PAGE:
Re: [Histonet] Reason for lengthy primary antibody incubation?

From:"Andrea T. Hooper"

1:40,000 means nothing without knowing the stock concentration of the 
antibody. If the antibody was 10mg/ml (as it sometimes the case 
especially with antibodies made in house) using it at 1:40,000 would 
not be so unbelievable as a stock of 500ug/ml being used at 1:40,000.

In research the people doing IHC are often the same ones doing every 
other type of experiment in the lab that day. What I am saying that 
often times the slides are put up overnight simply b/c time runs out. 
I sometimes do my blocking step overnight and sometimes antibody. To 
me, I have rarely seen overnight make any major "night-and-day" sort 
of difference. For example, if my staining didn't work at all with a 
1-2 hr at RT incubation it wasn't going to magically appear all 
beautiful after an overnight incubation.

At 7:53 AM -0500 2/15/07, wrote:

>quoting Patrick Laurie :
>  > Hello histonet,
>  >
>  >
>  >
>  > I've been a clinical histotech for about 6 years, and I made a
>  > transition into research histology about 2 years ago.  I hadn't done any
>  > IHC at my research postion until recently, and I have noticed a couple
>  > of strange differences.  First, there are a wide variety of IHC
>  > protocols different methods, etc. and I understand the reason for that.
>  > But some of them have dramatic differences.  One collaborating lab has
>>  an incubation of the primary antibody (Ubiquitin) overnight (16-20 hrs)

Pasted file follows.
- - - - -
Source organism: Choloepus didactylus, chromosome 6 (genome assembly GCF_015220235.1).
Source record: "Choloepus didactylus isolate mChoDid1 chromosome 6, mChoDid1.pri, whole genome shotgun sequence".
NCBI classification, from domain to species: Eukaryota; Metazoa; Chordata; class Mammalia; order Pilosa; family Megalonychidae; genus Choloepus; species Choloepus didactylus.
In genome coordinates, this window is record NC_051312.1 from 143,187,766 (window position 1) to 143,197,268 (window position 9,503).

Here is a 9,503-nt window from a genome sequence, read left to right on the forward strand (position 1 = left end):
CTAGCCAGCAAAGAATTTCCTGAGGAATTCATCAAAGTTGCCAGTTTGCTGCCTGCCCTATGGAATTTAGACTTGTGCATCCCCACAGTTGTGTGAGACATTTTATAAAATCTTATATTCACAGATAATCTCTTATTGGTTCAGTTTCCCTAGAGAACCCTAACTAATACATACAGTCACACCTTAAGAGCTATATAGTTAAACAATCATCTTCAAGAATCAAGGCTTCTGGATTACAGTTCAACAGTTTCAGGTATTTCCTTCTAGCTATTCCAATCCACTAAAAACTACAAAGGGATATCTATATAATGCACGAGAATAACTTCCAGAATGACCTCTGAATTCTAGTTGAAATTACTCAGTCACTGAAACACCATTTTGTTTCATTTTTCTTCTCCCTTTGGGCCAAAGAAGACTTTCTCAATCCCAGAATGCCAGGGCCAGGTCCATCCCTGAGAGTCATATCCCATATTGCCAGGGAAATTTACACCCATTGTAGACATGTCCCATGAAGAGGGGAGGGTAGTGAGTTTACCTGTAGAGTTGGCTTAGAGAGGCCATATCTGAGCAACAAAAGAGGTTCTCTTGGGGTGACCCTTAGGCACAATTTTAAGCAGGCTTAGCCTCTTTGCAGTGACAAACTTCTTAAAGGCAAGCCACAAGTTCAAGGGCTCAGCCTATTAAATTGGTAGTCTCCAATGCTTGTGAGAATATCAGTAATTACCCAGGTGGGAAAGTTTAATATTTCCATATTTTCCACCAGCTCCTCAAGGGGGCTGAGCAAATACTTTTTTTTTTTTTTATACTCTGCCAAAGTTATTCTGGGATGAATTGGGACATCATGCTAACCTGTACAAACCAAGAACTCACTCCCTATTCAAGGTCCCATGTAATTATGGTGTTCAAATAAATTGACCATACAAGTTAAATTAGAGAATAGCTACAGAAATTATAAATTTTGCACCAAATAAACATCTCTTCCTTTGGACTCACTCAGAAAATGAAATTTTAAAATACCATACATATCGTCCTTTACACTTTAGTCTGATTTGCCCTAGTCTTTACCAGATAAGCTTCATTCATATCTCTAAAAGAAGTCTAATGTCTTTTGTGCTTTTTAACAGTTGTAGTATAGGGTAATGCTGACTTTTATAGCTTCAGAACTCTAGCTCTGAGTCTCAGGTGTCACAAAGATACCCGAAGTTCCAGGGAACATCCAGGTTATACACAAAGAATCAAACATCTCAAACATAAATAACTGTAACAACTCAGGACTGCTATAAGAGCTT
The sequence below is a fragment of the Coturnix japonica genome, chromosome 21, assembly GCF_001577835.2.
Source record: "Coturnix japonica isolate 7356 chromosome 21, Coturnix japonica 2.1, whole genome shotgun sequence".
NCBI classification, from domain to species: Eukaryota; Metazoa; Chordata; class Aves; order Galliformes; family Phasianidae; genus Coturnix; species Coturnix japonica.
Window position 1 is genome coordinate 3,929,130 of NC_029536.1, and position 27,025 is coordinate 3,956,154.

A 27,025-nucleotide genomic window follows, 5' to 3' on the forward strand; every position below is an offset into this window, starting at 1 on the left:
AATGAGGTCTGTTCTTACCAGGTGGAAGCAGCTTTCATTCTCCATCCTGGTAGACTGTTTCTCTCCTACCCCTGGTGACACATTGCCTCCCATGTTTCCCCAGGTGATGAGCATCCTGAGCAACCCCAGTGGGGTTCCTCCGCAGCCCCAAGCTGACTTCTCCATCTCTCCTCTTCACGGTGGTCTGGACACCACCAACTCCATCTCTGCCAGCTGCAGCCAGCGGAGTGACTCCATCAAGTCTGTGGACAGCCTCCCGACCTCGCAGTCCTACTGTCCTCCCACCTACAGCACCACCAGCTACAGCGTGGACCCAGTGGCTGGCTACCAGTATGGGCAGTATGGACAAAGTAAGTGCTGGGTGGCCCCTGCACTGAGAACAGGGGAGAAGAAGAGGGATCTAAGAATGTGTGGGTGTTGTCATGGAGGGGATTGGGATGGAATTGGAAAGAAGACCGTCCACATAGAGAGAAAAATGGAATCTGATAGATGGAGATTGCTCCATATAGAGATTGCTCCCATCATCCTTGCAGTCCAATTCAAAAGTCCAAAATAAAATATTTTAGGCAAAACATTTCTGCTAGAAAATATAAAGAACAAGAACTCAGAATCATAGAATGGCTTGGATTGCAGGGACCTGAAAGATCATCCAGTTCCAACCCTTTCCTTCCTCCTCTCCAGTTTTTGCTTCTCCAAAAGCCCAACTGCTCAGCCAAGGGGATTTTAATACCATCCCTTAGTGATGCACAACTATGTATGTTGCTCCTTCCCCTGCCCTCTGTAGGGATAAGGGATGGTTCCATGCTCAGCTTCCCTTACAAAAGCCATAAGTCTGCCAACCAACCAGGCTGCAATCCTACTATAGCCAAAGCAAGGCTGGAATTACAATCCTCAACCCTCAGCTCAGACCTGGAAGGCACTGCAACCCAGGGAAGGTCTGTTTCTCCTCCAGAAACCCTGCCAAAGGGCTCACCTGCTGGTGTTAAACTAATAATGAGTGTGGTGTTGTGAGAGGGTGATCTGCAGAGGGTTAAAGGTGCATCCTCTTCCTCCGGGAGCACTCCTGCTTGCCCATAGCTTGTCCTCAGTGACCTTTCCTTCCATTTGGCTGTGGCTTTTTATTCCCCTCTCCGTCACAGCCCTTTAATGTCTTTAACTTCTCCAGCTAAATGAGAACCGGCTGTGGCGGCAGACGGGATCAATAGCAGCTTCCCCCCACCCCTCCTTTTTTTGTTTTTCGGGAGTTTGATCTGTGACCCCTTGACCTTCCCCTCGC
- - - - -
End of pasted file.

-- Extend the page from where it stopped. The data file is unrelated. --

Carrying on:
>>  at 4 degrees in a "Hydrated chamber".  The primary is quite dilute
>>  (1:40,000), and another lab adds a similar step for the secondary
>>  antibody.  In my clinical experience, I had primarily used a kit, either
>>  the Dako Envision or LSAB kit, or the Vector elite kit.  My PI, who has
>>  no IHC experience until now, had me try the protocol with an overnight
>>  incubation, and now since it worked, he wants me to do every antibody
>>  from now on like that.  He was told by various post docs, etc who have
>>  been doing research histology that doing a diluted overnight antibody
>>  will make the primary stick better.  I know that research has a lot of
>>  un-optimized antibodies that might be created in-house or might be for
>>  another purpose, so a lengthy primary might make sense.  But is there
>>  any reason to do this method for clinically tried and true antibodies?
>>  I would appreciate all opinions.
>>  Thanks,
>>  Patrick Laurie, HT (ASCP)
>>  Neurogenomics Laboratory
>>  Benaroya Research Institute
>>  1201 9th Ave
>>  Seattle, Wa  98101
>  > (206) 341-0681


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